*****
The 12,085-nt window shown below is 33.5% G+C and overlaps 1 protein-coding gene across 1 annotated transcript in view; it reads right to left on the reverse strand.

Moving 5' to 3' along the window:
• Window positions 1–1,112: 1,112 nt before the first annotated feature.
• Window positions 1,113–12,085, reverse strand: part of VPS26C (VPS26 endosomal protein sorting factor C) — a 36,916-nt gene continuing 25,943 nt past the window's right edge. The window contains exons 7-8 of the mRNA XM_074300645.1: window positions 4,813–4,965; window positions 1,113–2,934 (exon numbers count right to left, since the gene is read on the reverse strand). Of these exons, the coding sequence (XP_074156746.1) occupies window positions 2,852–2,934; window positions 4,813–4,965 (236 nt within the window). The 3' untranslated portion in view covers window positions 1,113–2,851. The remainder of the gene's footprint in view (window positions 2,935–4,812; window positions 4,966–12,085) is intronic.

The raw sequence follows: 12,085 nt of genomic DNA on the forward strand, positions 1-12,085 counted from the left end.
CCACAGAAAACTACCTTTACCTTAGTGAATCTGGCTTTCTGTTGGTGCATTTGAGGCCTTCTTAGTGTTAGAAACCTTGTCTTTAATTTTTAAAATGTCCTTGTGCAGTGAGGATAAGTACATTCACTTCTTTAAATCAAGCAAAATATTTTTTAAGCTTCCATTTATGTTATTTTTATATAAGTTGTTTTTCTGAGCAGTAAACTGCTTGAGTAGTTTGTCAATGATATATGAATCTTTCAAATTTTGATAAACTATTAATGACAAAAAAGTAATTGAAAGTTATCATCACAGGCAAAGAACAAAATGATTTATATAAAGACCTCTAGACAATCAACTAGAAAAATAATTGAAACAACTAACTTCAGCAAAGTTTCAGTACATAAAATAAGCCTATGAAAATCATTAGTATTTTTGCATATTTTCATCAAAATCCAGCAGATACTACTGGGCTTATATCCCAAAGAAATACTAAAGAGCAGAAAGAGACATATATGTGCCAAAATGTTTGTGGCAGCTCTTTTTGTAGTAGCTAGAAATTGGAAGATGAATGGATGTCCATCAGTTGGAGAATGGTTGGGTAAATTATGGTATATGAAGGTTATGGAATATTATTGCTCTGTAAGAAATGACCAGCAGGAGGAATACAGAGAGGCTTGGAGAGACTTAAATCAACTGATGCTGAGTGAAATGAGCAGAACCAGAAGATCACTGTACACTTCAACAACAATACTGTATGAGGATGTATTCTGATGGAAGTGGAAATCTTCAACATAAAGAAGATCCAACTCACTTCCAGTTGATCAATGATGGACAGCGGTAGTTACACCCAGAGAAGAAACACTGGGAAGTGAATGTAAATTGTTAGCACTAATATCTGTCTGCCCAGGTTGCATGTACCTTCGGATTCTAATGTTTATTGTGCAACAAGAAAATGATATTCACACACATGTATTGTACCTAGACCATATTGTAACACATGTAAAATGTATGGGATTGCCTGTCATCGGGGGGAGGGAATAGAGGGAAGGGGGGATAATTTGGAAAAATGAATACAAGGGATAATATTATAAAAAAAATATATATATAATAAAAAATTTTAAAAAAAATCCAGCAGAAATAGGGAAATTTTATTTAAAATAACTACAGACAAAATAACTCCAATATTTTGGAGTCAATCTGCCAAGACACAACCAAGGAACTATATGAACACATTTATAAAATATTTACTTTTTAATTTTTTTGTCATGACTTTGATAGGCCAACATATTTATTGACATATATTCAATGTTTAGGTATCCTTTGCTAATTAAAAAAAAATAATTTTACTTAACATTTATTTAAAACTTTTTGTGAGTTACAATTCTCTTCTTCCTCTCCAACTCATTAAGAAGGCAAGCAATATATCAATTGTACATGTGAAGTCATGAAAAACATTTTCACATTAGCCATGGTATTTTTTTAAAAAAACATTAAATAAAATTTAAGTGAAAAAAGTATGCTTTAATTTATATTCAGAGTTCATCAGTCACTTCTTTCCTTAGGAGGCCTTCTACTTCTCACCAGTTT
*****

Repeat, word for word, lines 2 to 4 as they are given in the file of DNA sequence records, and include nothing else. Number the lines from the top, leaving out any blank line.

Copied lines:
Moving 5' to 3' along the window:
• Window positions 1–1,112: 1,112 nt before the first annotated feature.
• Window positions 1,113–12,085, reverse strand: part of VPS26C (VPS26 endosomal protein sorting factor C) — a 36,916-nt gene continuing 25,943 nt past the window's right edge. The window contains exons 7-8 of the mRNA XM_074300645.1: window positions 4,813–4,965; window positions 1,113–2,934 (exon numbers count right to left, since the gene is read on the reverse strand). Of these exons, the coding sequence (XP_074156746.1) occupies window positions 2,852–2,934; window positions 4,813–4,965 (236 nt within the window). The 3' untranslated portion in view covers window positions 1,113–2,851. The remainder of the gene's footprint in view (window positions 2,935–4,812; window positions 4,966–12,085) is intronic.